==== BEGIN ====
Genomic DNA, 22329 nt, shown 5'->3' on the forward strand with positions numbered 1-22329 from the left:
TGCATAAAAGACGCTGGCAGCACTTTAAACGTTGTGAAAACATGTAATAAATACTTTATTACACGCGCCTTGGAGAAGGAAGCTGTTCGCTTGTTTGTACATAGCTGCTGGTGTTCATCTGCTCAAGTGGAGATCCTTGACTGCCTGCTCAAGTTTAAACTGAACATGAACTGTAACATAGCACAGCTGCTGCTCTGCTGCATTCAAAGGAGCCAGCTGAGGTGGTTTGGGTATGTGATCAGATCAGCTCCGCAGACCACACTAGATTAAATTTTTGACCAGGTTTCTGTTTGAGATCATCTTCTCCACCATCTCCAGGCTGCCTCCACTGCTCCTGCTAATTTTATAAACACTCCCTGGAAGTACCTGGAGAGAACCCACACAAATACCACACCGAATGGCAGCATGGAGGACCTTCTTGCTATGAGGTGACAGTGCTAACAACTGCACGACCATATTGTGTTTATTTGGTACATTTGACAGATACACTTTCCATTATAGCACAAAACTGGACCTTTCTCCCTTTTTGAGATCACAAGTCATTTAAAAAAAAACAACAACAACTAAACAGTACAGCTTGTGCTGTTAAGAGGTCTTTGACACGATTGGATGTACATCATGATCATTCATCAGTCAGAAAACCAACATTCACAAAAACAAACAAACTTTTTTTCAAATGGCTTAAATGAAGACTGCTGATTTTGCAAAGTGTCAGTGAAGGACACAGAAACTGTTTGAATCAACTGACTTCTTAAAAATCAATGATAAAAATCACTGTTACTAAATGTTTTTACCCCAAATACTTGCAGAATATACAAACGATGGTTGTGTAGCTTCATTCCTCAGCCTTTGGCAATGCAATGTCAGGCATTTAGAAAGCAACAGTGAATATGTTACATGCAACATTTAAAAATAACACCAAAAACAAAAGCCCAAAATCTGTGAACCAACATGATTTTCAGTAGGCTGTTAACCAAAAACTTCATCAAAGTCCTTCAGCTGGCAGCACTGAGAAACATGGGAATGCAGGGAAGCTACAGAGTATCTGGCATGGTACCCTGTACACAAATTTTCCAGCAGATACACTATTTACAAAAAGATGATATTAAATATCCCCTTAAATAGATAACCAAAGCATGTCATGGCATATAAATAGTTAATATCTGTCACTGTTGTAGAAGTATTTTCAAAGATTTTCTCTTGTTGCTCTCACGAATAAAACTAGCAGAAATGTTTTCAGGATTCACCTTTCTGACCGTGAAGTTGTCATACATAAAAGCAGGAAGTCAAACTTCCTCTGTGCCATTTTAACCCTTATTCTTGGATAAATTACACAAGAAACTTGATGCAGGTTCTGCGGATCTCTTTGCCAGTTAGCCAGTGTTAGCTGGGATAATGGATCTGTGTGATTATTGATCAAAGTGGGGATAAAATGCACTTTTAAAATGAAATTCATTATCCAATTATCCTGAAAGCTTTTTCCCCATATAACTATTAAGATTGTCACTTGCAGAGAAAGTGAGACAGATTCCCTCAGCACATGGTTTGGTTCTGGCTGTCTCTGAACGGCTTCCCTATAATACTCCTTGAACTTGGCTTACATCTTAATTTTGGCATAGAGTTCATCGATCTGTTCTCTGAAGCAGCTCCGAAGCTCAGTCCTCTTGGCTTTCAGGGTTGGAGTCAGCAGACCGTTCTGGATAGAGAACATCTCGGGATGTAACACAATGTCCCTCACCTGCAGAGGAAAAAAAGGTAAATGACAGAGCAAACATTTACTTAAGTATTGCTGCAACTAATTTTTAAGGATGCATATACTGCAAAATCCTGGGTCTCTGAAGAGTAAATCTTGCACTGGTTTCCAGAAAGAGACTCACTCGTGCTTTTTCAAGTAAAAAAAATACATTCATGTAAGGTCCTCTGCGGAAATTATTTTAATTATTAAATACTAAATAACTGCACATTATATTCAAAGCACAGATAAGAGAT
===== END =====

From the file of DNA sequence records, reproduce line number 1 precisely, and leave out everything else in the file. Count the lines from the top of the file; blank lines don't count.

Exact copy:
Genomic DNA, 22329 nt, shown 5'->3' on the forward strand with positions numbered 1-22329 from the left: